Six doesn't address the key questions raised in my Mother Jones story, from the polluting background of Fiji Water’s owners past and present, to the company’s decision to funnel assets through tax havens, to its silence on the human rights abuses of the Fijian government. My piece doesn’t argue that Fiji Water actively props up the regime, but that its silence amounts to acquiescence.

"We cannot and will not speak for the government," Six writes. I didn't ask them to speak for the government, I asked them to comment on it. Though Fiji Water casts itself as a progressive, outspoken company in the US, it has a policy of not discussing Fiji’s regime “unless something really affects us,” as Six was quoted in the story.

The regime clearly benefits from the company's global branding campaign characterizing Fiji as a "paradise" where there is "no word for stress." Fiji's tourism agencies use Fiji Water as props in their promotional campaigns, and the company itself has publicized pictures of President Obama drinking Fiji Water. This is a point repeatedly made by international observers, including a UN official who in a recent commentary (titled "Why Obama should stop drinking Fiji water”) called for sanctions on Fiji, and singled out Fiji Water as the one company with enough leverage to force the junta to budge. Yet the most pointed criticism the company has made of the regime was when it opposed a tax as "draconian;" it has never used language like that to refer to the junta's human rights abuses.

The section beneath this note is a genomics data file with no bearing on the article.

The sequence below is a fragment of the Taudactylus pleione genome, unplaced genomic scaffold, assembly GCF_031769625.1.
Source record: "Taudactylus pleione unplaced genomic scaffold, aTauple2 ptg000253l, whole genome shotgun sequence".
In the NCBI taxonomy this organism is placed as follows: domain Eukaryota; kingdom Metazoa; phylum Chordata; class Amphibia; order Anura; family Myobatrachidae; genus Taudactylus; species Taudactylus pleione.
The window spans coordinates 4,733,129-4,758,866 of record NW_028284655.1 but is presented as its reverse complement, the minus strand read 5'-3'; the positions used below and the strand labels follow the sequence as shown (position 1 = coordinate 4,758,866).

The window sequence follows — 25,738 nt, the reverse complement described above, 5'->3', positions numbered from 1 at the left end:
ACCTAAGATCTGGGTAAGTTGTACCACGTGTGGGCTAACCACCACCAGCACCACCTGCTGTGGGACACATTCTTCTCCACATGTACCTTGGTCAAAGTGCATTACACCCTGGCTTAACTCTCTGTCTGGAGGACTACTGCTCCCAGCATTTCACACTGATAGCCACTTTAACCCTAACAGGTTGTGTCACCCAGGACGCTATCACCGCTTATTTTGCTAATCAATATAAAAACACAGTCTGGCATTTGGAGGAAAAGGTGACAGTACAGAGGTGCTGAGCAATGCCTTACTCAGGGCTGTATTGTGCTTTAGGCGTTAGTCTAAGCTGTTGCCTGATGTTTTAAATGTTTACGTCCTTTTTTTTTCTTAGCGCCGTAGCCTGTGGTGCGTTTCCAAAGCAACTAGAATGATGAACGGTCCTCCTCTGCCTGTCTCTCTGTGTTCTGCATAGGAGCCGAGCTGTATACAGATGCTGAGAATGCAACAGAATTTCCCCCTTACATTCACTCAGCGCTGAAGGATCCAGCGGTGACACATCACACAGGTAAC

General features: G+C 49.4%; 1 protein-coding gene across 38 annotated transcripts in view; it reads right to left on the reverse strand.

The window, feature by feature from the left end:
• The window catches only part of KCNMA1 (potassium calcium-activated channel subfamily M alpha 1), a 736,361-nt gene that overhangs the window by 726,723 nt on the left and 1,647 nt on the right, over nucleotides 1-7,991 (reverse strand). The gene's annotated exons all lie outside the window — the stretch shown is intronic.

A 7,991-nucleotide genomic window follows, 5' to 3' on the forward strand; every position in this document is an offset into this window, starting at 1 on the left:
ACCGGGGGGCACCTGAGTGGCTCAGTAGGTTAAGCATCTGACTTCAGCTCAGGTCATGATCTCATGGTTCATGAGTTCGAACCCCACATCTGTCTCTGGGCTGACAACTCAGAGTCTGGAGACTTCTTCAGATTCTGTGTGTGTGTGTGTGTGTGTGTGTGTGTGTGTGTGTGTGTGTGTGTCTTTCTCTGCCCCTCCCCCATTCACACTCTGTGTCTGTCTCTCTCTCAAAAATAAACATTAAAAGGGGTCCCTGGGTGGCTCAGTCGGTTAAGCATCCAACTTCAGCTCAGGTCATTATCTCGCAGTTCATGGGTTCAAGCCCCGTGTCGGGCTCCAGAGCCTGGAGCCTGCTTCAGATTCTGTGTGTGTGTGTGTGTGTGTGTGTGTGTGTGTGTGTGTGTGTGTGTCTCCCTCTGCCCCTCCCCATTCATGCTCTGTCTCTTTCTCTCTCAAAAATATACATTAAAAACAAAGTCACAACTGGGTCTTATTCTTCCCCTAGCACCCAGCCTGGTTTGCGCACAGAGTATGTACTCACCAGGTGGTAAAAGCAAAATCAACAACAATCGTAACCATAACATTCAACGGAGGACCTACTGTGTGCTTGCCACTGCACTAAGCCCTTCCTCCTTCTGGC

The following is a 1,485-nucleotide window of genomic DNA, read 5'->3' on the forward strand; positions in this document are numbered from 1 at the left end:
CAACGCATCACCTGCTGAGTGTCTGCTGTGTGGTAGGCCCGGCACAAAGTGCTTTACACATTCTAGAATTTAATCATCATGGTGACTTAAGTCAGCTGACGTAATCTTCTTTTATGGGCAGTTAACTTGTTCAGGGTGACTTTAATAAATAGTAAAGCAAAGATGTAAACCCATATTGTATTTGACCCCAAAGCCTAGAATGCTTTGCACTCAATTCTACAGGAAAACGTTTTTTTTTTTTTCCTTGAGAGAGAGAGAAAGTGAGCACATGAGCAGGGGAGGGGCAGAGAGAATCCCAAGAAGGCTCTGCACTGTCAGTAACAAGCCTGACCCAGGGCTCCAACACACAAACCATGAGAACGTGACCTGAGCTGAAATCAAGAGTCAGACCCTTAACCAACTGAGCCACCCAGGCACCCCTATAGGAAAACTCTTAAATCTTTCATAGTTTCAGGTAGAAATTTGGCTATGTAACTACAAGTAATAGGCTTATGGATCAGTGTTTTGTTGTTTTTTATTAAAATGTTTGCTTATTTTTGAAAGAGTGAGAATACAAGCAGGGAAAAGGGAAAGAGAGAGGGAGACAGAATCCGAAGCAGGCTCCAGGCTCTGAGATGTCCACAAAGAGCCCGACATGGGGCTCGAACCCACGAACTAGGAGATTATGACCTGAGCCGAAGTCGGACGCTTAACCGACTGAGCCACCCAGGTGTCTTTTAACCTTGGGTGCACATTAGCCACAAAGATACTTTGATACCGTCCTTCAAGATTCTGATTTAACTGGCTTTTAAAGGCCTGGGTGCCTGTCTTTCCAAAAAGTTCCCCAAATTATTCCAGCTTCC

It’s worth remembering that there aren’t very many countries ruled by military juntas today, and Americans prefer not to do business with those that are. We don't import Burma Water or Libya Water.